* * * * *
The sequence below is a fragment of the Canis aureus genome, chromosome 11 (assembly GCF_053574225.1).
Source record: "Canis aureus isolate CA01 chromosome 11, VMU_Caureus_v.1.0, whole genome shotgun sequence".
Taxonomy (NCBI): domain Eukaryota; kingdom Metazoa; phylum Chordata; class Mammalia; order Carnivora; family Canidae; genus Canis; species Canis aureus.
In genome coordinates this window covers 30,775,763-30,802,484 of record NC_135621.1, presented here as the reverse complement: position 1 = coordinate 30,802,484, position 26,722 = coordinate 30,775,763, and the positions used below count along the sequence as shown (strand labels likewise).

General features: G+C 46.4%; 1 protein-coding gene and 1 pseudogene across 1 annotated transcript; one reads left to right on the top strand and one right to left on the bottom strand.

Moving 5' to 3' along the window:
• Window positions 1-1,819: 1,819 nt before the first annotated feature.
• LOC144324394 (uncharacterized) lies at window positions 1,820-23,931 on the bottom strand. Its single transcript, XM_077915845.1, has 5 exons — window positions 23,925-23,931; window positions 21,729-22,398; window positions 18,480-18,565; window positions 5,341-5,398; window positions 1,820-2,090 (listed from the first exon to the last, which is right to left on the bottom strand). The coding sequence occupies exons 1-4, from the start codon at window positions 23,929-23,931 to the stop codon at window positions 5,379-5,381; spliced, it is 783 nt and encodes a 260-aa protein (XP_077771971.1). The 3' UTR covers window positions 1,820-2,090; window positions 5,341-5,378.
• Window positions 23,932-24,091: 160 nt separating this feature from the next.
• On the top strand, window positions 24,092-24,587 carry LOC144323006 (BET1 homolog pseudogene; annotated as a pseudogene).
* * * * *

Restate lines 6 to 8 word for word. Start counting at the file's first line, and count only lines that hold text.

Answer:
Moving 5' to 3' along the window:
• Window positions 1-1,819: 1,819 nt before the first annotated feature.
• LOC144324394 (uncharacterized) lies at window positions 1,820-23,931 on the bottom strand. Its single transcript, XM_077915845.1, has 5 exons — window positions 23,925-23,931; window positions 21,729-22,398; window positions 18,480-18,565; window positions 5,341-5,398; window positions 1,820-2,090 (listed from the first exon to the last, which is right to left on the bottom strand). The coding sequence occupies exons 1-4, from the start codon at window positions 23,929-23,931 to the stop codon at window positions 5,379-5,381; spliced, it is 783 nt and encodes a 260-aa protein (XP_077771971.1). The 3' UTR covers window positions 1,820-2,090; window positions 5,341-5,378.